The key to understanding if water damage to your home is covered is based on knowing WHERE the water ORIGINATED. A homeowners policy covers water damage, but with significant exclusions and limitations. Typically a policy will pay for sudden and accidental water damage from inside water sources but will not pay for losses caused by […]
The key to understanding if water damage to your home is covered is based on knowing WHERE the water ORIGINATED.
A homeowners policy covers water damage, but with significant exclusions and limitations. Typically a policy will pay for sudden and accidental water damage from inside water sources but will not pay for losses caused by water that finds its way into your home from the outside.
Examples of inside water sources that cause water damage and that are typically covered are inside water pipe leaks or breaks (like behind a wall or under a sink); or leaks from appliances (like hot water tanks, washing machines, or dishwashers). Your property deductible is deducted from the covered loss.
It is important to note that it is the “damage” to your home from the water loss that is covered; NOT the repair to the actual item that failed. Your policy pays for the necessary costs to access (i.e. cut open an undamaged wall to access a broken pipe and then pay to repair the wall) and repair the damage caused by the water. But, the broken pipe itself, which failed because of wear and tear, decay, defective materials or methods of construction, is not part of the covered loss. The cost to repair the pipe or appliance is your responsibility.
Let’s take a closer look at FOUR types of water damage:
A typical homeowners policy covers water damage caused by an accidental external cause (for example a tree branch falls on it, windstorm blows shingles off, etc.) and coverage is provided for both the roof and any water damage to your walls, ceilings, carpet, personal property, etc., subject to your deductible.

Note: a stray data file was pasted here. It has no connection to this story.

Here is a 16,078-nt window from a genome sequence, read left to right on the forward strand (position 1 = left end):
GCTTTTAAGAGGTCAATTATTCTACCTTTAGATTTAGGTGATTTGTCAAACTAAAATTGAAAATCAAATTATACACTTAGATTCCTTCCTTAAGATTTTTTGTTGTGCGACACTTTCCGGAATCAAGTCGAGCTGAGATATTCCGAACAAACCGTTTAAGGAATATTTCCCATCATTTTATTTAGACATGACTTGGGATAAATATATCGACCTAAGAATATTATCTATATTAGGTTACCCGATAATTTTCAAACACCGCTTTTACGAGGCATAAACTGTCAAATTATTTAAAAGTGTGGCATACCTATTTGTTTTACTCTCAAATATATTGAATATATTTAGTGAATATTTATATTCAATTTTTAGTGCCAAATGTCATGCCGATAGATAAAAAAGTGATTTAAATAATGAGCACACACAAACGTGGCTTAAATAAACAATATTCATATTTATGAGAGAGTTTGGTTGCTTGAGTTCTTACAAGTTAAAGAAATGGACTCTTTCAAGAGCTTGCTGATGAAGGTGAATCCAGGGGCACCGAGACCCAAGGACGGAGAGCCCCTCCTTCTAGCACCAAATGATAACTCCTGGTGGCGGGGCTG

However, if the water damage is not caused by an accidental external cause and simply because the roof is old and worn out, only the damage to the walls, ceilings, carpet, personal property, etc. is covered…..the roof itself isn’t covered.
The reason that the resulting water damage to the inside of your home is a covered loss, even when a roof isn’t damaged but simply old and worn out and allows water to leak in, is because the “wear and tear” exclusion in a homeowners policy says damage first must be from “accidental direct physical loss”…BUT it also goes on to say “however, we do insure for any resulting loss.”
This makes sense when you consider that most other covered water losses result from something that failed because of wear and tear and leaked water causing damage – like a water pipe that rusts and leaks, or a hot water heater that wears out and leaks, or a water connection that gets old, splits and leaks. So, this is why insurance companies monitor and care about the condition of your roof.
Because of this exception to the “wear and tear” exclusion, an insurance company may periodically inspect the roof on a home they insure to make sure it has not worn out. If a roof becomes deteriorated or neglected, the insurance company may insist that the roof be replaced or they will cancel the insurance policy.